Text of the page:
"Eternal vigilance is the price of liberty," declared the antislavery orator Wendell Phillips in 1856. But the vigilantes of the Western states had something different in mind: not liberty, but keeping order in unruly towns. They enforced the law--or rather, they took the law into their own hands and enforced it as they chose, answering to no higher authority.
The story of the vigilantes begins not in the West but in the South. Vigilance committees were formed there, starting in the 1830s, to keep blacks and abolitionists in their place: that is, silent and obedient to the proslavery majority. In response, northerners founded their own vigilance committees to help fugitive slaves.
A different kind of vigilance was called for in the West of the Gold Rush days. On the waterfront of San Francisco, a "Barbary Coast" of disreputable service industries had sprung up, providing intoxicating beverages, games of chance and skill, houses of ill-repute, and generous opportunities for violence and mayhem. To bring the Barbary Coast under control, respectable citizens formed a Vigilance Committee in 1851. By 1860, members were being called by the Spanish name vigilantes.
淘金热席卷西部时，还有另一种治安维持会。在旧金山沿岸，声名狼藉的“Barbary Coast”服务业兴起，带来了高度酒，依靠运气和技巧的赌博，风化场所和大量的制造暴力和伤害的机会。为了控制"Barbary Coast", 名望尚佳的公民们在1851年成立了治安维护会。截至1860年，其成员按西班牙语成为vigilante。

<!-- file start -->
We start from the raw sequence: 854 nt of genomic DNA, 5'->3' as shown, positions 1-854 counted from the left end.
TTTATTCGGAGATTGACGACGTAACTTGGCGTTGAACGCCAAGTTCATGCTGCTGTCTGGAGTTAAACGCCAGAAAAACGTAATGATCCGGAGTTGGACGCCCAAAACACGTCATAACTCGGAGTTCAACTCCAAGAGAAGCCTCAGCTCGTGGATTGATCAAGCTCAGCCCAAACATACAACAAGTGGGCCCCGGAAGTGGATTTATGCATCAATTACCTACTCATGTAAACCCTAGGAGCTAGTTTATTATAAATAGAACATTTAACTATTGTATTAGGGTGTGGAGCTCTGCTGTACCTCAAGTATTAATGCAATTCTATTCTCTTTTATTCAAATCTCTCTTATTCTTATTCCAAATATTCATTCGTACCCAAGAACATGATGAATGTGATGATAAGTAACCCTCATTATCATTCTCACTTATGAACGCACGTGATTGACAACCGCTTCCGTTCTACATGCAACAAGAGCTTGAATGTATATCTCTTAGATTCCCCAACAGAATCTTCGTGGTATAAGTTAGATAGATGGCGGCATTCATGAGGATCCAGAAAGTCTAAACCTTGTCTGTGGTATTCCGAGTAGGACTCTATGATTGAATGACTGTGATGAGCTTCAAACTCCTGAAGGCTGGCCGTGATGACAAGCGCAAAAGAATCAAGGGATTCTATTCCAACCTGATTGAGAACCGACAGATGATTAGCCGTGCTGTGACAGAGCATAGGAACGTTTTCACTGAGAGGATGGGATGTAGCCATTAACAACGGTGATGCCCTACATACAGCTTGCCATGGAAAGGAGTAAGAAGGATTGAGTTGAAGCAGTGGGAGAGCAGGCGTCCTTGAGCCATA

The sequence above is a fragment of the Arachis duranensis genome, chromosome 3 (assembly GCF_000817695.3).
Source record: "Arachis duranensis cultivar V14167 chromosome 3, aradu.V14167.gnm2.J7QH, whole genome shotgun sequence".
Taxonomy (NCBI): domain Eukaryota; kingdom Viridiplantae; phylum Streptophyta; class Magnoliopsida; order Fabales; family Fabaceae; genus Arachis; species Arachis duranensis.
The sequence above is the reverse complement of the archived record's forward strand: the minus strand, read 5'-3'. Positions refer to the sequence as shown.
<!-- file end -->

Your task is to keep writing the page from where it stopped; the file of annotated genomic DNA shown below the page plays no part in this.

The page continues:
Groups of vigilantes were organized in other Western cities too. In an 1865 account of a visit to Montana, we are told that "the power is vested in the 'Vigilantes,' a secret tribunal of citizens, organized before civil laws were framed."
Sometimes the motives of vigilantes were honorable, but sometimes they merely dispensed their own version of Lynch Law (1780), also an American invention. Citizen initiative in maintaining order, if not always law, has persisted to the present day, but now it usually takes the milder form of a neighborhood watch (1972).有时，治安维护会员的动机尚属光荣，但有时他们只不过拟定了自己版本的私刑法律(1780)，也属美国的一项发明。公民维护秩序的主动行为，即便总是合法，还是坚持到了现在，但现在经常采取较稳和的邻里监督组织的形式(1972)。
vigilantes (vĭjĭlăn'tēz) , members of a vigilance committee. Such committees were formed in U.S. frontier communities to enforce law and order before a regularly constituted government could be established or have real authority. They were most common in mining communities, but were also known in cow towns and in farming settlements. The extreme penalty inflicted by the vigilantes was lynching. Among the most famous of the vigilante groups were those formed in San Francisco in 1851 and reorganized in 1856 to bring order to the notorious Barbary Coast. Measures taken by vigilance committees were at best extralegal. When such committees were formed in a community with a well-constituted government and a police force, they were strictly illegal and usually were merely the expression of mob violence.